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A post-Cold War world forgets its debt to Georgia’s Silver Fox

Georgian ex-president and former Soviet foreign minister Eduard Shevardnadze speaks in Tblisi on May 12, 2009.


Quietly, with little of the international recognition he deserved, one of the most important figures of the 20th century passed away Monday at his faded mansion overlooking the Georgian capital city of Tbilisi.

There was no statement from the White House to mark the death of Eduard Shevardnadze at age 86, and nothing from Prime Minister Stephen Harper or Foreign Affairs Minister John Baird. Which is a pity. The world owes him a great debt.

Twenty-five years ago, the international community hung on Mr. Shevardnadze's every utterance. He was the Silver Fox, the foreign minister of the Soviet Union who – alongside Mikhail Gorbachev – moved to end the USSR's dangerous confrontation with the West.

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He negotiated the first major nuclear-arms treaty with the United States, and delivered the message to Eastern Europe that it was no longer beholden to Moscow. He and Mr. Gorbachev withdrew the Soviet army from Afghanistan.

They decided to let the Berlin Wall fall without bloodshed.

"Everything is rotten," Mr. Shevardnadze famously told his friend during a walk they took together in 1984 in the Crimean resort of Pitsunda. "It has to be changed."

And change it they did. A year later, Mr. Gorbachev was made general secretary of the Communist Party. He quickly appointed Mr. Shevardnadze – who had no experience as a diplomat – his foreign minister.

Four years later, the Cold War was over, liberating tens of millions of people in Eastern Europe from totalitarian ideology. Two years after that, the USSR crumbled, freeing millions more.

Those accomplishments should have world leaders scrambling to attend Mr. Shevardnadze's funeral, which is scheduled for Sunday in Tbilisi, if only for the message it would send to Vladimir Putin and the Soviet revanchists in today's Kremlin.

But based on the muted initial response to Mr. Shevardnadze's death, don't expect them to. The commemorations of the Silver Fox, a man who repeatedly refused the option of force, have thus far paled versus the posthumous praise lavished – most notably by Mr. Harper and Mr. Baird – on former Israeli prime minister Ariel Sharon, a man who made his name through wars against his country's neighbours.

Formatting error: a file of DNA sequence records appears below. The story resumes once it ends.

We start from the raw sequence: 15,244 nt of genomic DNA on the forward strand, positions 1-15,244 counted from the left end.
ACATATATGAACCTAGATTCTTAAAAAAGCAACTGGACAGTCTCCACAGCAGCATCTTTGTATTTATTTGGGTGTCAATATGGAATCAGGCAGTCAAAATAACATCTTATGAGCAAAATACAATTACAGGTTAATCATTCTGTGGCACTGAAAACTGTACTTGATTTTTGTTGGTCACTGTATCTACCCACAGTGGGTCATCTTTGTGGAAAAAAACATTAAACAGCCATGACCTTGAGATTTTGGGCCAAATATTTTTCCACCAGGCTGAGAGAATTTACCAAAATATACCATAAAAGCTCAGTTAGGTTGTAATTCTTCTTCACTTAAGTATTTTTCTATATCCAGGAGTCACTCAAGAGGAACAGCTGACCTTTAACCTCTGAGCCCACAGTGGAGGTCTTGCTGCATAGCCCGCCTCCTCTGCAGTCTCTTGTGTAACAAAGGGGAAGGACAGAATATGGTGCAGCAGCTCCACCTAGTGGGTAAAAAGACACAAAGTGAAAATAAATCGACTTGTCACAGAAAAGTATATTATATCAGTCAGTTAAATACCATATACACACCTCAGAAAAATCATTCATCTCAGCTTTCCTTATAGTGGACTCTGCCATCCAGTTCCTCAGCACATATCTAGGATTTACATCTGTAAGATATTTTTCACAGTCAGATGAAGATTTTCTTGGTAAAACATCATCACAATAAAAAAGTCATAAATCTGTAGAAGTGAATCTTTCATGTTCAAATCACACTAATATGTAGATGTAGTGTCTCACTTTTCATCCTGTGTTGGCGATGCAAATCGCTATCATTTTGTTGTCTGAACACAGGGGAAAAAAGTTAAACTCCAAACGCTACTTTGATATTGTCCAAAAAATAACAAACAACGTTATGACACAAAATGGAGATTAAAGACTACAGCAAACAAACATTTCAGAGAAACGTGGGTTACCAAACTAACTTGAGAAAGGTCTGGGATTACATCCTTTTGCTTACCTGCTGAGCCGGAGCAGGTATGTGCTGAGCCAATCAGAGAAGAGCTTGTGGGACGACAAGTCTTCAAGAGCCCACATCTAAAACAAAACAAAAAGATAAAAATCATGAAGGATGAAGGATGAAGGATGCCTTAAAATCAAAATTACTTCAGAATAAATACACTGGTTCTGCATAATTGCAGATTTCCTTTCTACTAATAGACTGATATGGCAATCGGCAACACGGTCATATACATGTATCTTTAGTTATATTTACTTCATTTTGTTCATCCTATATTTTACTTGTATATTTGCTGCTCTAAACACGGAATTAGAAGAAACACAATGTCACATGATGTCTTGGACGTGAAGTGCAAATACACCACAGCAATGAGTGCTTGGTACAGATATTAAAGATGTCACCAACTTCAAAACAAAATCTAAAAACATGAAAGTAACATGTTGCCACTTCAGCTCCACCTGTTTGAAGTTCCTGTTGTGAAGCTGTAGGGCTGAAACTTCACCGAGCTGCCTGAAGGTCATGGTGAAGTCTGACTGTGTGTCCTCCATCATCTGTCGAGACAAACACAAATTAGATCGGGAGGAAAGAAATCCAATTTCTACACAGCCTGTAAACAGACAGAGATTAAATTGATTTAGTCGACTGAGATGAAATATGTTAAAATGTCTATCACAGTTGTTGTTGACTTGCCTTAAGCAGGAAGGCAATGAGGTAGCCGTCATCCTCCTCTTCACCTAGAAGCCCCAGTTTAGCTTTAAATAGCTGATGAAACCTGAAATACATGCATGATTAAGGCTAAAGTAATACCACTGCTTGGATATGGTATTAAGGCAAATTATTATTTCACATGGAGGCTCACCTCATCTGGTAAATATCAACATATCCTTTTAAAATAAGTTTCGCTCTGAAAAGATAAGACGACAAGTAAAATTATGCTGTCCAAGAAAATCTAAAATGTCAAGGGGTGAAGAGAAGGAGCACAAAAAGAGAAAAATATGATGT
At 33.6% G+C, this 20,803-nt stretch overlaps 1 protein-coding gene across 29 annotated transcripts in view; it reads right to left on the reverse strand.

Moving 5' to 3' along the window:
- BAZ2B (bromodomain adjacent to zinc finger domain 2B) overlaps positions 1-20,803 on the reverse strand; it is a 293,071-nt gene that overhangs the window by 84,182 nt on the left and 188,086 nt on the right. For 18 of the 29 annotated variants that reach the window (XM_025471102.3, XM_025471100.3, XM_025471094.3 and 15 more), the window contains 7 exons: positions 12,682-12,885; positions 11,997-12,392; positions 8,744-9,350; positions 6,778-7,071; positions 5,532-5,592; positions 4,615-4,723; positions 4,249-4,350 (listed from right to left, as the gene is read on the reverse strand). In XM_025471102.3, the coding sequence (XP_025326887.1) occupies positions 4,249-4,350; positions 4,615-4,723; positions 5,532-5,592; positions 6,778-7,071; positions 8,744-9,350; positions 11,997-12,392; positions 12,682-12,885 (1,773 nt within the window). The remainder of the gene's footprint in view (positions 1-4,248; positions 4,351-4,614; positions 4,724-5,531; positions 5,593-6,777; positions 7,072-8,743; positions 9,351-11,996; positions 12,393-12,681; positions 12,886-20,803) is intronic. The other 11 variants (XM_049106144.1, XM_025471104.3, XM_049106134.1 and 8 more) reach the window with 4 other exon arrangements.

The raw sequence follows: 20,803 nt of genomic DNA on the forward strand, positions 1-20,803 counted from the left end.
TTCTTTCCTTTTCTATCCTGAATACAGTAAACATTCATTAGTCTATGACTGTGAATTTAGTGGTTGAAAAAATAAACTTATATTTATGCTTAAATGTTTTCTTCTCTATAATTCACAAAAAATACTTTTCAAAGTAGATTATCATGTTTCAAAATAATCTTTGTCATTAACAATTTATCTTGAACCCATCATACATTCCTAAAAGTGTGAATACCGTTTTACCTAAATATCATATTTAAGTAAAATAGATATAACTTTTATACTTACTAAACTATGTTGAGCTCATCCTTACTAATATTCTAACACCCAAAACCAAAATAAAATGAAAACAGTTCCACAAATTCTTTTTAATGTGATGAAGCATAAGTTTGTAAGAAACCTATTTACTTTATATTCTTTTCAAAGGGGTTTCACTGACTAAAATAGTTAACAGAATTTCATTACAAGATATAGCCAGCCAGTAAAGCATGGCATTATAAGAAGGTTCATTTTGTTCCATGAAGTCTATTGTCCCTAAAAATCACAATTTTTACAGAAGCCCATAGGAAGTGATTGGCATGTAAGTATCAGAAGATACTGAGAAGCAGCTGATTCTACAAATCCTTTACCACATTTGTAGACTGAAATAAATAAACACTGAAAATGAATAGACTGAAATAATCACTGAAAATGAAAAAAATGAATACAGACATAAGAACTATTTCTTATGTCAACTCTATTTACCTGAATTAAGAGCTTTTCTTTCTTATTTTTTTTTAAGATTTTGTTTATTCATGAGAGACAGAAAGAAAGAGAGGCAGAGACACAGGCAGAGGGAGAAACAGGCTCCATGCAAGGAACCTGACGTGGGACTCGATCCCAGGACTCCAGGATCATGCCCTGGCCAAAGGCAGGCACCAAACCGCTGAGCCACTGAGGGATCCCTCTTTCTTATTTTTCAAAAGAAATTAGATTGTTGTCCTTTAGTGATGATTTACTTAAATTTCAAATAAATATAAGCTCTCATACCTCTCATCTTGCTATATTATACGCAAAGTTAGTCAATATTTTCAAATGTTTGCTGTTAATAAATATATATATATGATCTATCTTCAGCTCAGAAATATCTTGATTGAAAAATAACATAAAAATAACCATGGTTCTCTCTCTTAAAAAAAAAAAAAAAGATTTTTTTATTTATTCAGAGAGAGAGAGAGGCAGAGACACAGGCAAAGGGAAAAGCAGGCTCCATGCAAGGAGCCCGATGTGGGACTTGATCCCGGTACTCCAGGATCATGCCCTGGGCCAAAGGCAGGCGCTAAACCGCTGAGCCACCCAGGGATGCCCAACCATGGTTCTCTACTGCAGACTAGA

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Part of the reason the Silver Fox's death is being met with a sad shrug is his mixed record as president of his native Georgia after it gained independence from the USSR in 1991.

Drafted to lead the newly independent country in 1992, he was successful in ending the country's civil war and bringing billions in American aid money into the country. But corruption soared during the 11 years Mr. Shevardnadze led Georgia, and he alienated his Western backers with a foreign policy that swerved between deference to Washington and the familiar alliance with Moscow.

Eventually, official Washington grew tired of the Silver Fox. It poured USAid money into opposition parties and media, and threw the State Department's diplomatic weight behind the Rose Revolution that deposed Mr. Shevardnadze and brought the reformist Mikheil Saakashvili to power in 2003.

"Resign!" the crowds shouted that fall as proof emerged that the Silver Fox had overseen – or at least allowed – widespread fraud in parliamentary elections that fall. And he did resign, once more, without bloodshed.

"There was really only one correct decision," he told me when we met a year later at the crumbling presidential residence outside Tbilisi, which the new government had allowed him to keep. "In my hand I held the whole army, with their tanks and weapons, and these people on the streets were relative youngsters. They were huge in number, but they couldn't have resisted the army. But I decided there couldn't be bloodshed."

Contrast that courage with the violence Viktor Yanukovych inflicted this year on Ukraine, another post-Soviet republic, when the crowds came calling for him to go.

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As we chatted, the Silver Fox walked me around his green-walled study, which was lined with photographs from his brief era as a superstar of global diplomacy. There he was signing papers and shaking hands with Ronald Reagan, James Baker, George Shultz, Jacques Chirac and – somewhat incongruously – smiling alongside Ray Charles.

It was a slow walk, a shuffle really. Even a decade ago, Mr. Shevardnadze seemed older than his years. His aides said he had lost much of his former verve when his beloved wife, Nanuli, died in 2004, shortly after the Rose Revolution. (Mr. Gorbachev, now 83, is said to be in ill health himself now, and unlikely to attend Sunday's funeral.)

It struck me then how little animosity Mr. Shevardnadze held even towards Mr. Saakashvili and the others who had forced him from office. He sounded like a man who felt he had played his role in history, and who was now happy to stand back and let others lead. "They'll work things out," he said with a wise smile.

It was clear that he believed that it was time for him to stand back and allow a new generation of Gorbachevs and Shevardnadzes to emerge.

Sadly for Georgia, and for Russia, Ukraine and the West, we haven't seen any of their ilk for a while.

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